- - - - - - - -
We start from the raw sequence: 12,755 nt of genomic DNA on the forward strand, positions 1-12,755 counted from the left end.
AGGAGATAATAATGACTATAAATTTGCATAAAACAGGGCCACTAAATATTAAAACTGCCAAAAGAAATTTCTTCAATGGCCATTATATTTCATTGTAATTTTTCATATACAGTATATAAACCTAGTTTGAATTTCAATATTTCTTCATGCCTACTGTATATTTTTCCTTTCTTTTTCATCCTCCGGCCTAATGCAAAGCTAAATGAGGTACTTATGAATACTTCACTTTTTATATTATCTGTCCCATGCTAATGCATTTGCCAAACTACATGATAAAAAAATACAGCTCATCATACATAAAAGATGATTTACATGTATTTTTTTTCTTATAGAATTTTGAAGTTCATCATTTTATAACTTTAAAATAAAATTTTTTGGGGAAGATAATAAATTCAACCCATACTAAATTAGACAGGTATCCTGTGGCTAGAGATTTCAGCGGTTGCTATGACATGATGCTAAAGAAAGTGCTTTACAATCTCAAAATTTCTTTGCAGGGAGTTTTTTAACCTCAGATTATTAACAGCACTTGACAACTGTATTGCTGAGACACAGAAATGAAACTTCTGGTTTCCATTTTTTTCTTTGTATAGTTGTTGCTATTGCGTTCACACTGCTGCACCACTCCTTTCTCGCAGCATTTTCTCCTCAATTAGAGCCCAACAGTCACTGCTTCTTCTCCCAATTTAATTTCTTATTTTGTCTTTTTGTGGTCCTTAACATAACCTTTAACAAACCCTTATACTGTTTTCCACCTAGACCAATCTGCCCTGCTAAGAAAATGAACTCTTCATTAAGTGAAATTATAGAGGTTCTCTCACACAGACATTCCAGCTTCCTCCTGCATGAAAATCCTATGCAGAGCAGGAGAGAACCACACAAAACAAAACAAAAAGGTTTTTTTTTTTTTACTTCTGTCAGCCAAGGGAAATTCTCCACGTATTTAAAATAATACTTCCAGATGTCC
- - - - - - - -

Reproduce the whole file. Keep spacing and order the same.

We start from the raw sequence: 12,755 nt of genomic DNA on the forward strand, positions 1-12,755 counted from the left end.
AGGAGATAATAATGACTATAAATTTGCATAAAACAGGGCCACTAAATATTAAAACTGCCAAAAGAAATTTCTTCAATGGCCATTATATTTCATTGTAATTTTTCATATACAGTATATAAACCTAGTTTGAATTTCAATATTTCTTCATGCCTACTGTATATTTTTCCTTTCTTTTTCATCCTCCGGCCTAATGCAAAGCTAAATGAGGTACTTATGAATACTTCACTTTTTATATTATCTGTCCCATGCTAATGCATTTGCCAAACTACATGATAAAAAAATACAGCTCATCATACATAAAAGATGATTTACATGTATTTTTTTTCTTATAGAATTTTGAAGTTCATCATTTTATAACTTTAAAATAAAATTTTTTGGGGAAGATAATAAATTCAACCCATACTAAATTAGACAGGTATCCTGTGGCTAGAGATTTCAGCGGTTGCTATGACATGATGCTAAAGAAAGTGCTTTACAATCTCAAAATTTCTTTGCAGGGAGTTTTTTAACCTCAGATTATTAACAGCACTTGACAACTGTATTGCTGAGACACAGAAATGAAACTTCTGGTTTCCATTTTTTTCTTTGTATAGTTGTTGCTATTGCGTTCACACTGCTGCACCACTCCTTTCTCGCAGCATTTTCTCCTCAATTAGAGCCCAACAGTCACTGCTTCTTCTCCCAATTTAATTTCTTATTTTGTCTTTTTGTGGTCCTTAACATAACCTTTAACAAACCCTTATACTGTTTTCCACCTAGACCAATCTGCCCTGCTAAGAAAATGAACTCTTCATTAAGTGAAATTATAGAGGTTCTCTCACACAGACATTCCAGCTTCCTCCTGCATGAAAATCCTATGCAGAGCAGGAGAGAACCACACAAAACAAAACAAAAAGGTTTTTTTTTTTTTACTTCTGTCAGCCAAGGGAAATTCTCCACGTATTTAAAATAATACTTCCAGATGTCC